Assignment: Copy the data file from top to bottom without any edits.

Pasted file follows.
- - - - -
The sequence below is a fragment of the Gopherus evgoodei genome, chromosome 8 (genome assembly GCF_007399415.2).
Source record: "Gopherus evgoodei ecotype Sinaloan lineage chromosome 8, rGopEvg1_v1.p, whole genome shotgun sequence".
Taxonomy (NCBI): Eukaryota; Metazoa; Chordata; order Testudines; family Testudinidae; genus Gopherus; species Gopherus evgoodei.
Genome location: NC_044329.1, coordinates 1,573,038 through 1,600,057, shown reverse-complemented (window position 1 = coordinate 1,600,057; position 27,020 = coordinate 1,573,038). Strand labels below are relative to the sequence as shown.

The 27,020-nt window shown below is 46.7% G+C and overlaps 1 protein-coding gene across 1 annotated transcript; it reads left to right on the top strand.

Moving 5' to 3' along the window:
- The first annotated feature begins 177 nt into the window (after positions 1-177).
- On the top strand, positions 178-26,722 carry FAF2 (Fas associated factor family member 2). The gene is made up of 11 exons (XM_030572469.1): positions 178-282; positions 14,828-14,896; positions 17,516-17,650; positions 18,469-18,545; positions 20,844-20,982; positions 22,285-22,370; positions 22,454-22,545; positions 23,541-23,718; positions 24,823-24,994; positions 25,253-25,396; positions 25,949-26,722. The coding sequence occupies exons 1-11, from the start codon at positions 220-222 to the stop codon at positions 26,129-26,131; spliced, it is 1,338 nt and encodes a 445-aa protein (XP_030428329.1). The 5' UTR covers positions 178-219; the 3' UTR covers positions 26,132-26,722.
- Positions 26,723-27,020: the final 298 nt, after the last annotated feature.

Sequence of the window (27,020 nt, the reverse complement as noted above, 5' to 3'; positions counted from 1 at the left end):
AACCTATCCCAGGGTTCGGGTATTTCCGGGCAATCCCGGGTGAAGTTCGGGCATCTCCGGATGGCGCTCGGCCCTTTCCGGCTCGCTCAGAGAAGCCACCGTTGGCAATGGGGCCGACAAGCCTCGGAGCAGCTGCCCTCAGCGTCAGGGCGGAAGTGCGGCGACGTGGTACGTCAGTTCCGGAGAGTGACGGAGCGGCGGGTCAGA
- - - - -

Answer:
The sequence below is a fragment of the Gopherus evgoodei genome, chromosome 8 (genome assembly GCF_007399415.2).
Source record: "Gopherus evgoodei ecotype Sinaloan lineage chromosome 8, rGopEvg1_v1.p, whole genome shotgun sequence".
Taxonomy (NCBI): Eukaryota; Metazoa; Chordata; order Testudines; family Testudinidae; genus Gopherus; species Gopherus evgoodei.
Genome location: NC_044329.1, coordinates 1,573,038 through 1,600,057, shown reverse-complemented (window position 1 = coordinate 1,600,057; position 27,020 = coordinate 1,573,038). Strand labels below are relative to the sequence as shown.

The 27,020-nt window shown below is 46.7% G+C and overlaps 1 protein-coding gene across 1 annotated transcript; it reads left to right on the top strand.

Moving 5' to 3' along the window:
- The first annotated feature begins 177 nt into the window (after positions 1-177).
- On the top strand, positions 178-26,722 carry FAF2 (Fas associated factor family member 2). The gene is made up of 11 exons (XM_030572469.1): positions 178-282; positions 14,828-14,896; positions 17,516-17,650; positions 18,469-18,545; positions 20,844-20,982; positions 22,285-22,370; positions 22,454-22,545; positions 23,541-23,718; positions 24,823-24,994; positions 25,253-25,396; positions 25,949-26,722. The coding sequence occupies exons 1-11, from the start codon at positions 220-222 to the stop codon at positions 26,129-26,131; spliced, it is 1,338 nt and encodes a 445-aa protein (XP_030428329.1). The 5' UTR covers positions 178-219; the 3' UTR covers positions 26,132-26,722.
- Positions 26,723-27,020: the final 298 nt, after the last annotated feature.

Sequence of the window (27,020 nt, the reverse complement as noted above, 5' to 3'; positions counted from 1 at the left end):
AACCTATCCCAGGGTTCGGGTATTTCCGGGCAATCCCGGGTGAAGTTCGGGCATCTCCGGATGGCGCTCGGCCCTTTCCGGCTCGCTCAGAGAAGCCACCGTTGGCAATGGGGCCGACAAGCCTCGGAGCAGCTGCCCTCAGCGTCAGGGCGGAAGTGCGGCGACGTGGTACGTCAGTTCCGGAGAGTGACGGAGCGGCGGGTCAGA